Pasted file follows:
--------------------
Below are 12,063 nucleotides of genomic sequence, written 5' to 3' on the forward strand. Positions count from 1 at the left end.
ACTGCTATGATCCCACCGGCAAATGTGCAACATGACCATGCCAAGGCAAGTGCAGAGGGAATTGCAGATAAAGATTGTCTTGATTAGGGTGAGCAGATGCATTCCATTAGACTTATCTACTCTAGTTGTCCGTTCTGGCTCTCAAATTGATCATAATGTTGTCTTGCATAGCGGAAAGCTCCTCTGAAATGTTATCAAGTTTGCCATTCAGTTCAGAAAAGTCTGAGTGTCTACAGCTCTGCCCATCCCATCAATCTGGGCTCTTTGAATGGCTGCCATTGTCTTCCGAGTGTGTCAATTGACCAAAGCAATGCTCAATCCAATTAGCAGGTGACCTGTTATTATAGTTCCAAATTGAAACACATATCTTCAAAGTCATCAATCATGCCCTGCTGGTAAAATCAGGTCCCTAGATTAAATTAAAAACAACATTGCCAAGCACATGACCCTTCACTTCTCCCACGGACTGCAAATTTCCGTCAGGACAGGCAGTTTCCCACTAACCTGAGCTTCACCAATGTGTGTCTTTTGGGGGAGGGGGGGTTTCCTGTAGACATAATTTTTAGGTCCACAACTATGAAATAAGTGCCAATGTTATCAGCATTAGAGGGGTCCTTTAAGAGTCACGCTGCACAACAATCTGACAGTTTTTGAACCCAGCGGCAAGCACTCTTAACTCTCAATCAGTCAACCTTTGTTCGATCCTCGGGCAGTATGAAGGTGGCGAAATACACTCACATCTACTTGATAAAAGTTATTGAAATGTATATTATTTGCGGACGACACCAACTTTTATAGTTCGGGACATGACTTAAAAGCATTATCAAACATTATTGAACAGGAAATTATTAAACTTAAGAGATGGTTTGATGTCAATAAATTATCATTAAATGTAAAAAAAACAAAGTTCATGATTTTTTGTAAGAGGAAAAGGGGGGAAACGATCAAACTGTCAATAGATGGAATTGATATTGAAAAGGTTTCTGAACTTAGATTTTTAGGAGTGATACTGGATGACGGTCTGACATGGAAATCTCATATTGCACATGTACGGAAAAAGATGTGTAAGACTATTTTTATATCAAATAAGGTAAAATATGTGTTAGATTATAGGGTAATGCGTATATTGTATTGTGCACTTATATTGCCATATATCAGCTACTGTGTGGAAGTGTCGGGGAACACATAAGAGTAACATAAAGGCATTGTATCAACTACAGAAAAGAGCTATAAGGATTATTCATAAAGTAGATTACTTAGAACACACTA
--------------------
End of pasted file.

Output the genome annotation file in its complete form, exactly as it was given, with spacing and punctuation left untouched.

Below are 12,063 nucleotides of genomic sequence, written 5' to 3' on the forward strand. Positions count from 1 at the left end.
ACTGCTATGATCCCACCGGCAAATGTGCAACATGACCATGCCAAGGCAAGTGCAGAGGGAATTGCAGATAAAGATTGTCTTGATTAGGGTGAGCAGATGCATTCCATTAGACTTATCTACTCTAGTTGTCCGTTCTGGCTCTCAAATTGATCATAATGTTGTCTTGCATAGCGGAAAGCTCCTCTGAAATGTTATCAAGTTTGCCATTCAGTTCAGAAAAGTCTGAGTGTCTACAGCTCTGCCCATCCCATCAATCTGGGCTCTTTGAATGGCTGCCATTGTCTTCCGAGTGTGTCAATTGACCAAAGCAATGCTCAATCCAATTAGCAGGTGACCTGTTATTATAGTTCCAAATTGAAACACATATCTTCAAAGTCATCAATCATGCCCTGCTGGTAAAATCAGGTCCCTAGATTAAATTAAAAACAACATTGCCAAGCACATGACCCTTCACTTCTCCCACGGACTGCAAATTTCCGTCAGGACAGGCAGTTTCCCACTAACCTGAGCTTCACCAATGTGTGTCTTTTGGGGGAGGGGGGGTTTCCTGTAGACATAATTTTTAGGTCCACAACTATGAAATAAGTGCCAATGTTATCAGCATTAGAGGGGTCCTTTAAGAGTCACGCTGCACAACAATCTGACAGTTTTTGAACCCAGCGGCAAGCACTCTTAACTCTCAATCAGTCAACCTTTGTTCGATCCTCGGGCAGTATGAAGGTGGCGAAATACACTCACATCTACTTGATAAAAGTTATTGAAATGTATATTATTTGCGGACGACACCAACTTTTATAGTTCGGGACATGACTTAAAAGCATTATCAAACATTATTGAACAGGAAATTATTAAACTTAAGAGATGGTTTGATGTCAATAAATTATCATTAAATGTAAAAAAAACAAAGTTCATGATTTTTTGTAAGAGGAAAAGGGGGGAAACGATCAAACTGTCAATAGATGGAATTGATATTGAAAAGGTTTCTGAACTTAGATTTTTAGGAGTGATACTGGATGACGGTCTGACATGGAAATCTCATATTGCACATGTACGGAAAAAGATGTGTAAGACTATTTTTATATCAAATAAGGTAAAATATGTGTTAGATTATAGGGTAATGCGTATATTGTATTGTGCACTTATATTGCCATATATCAGCTACTGTGTGGAAGTGTCGGGGAACACATAAGAGTAACATAAAGGCATTGTATCAACTACAGAAAAGAGCTATAAGGATTATTCATAAAGTAGATTACTTAGAACACACTA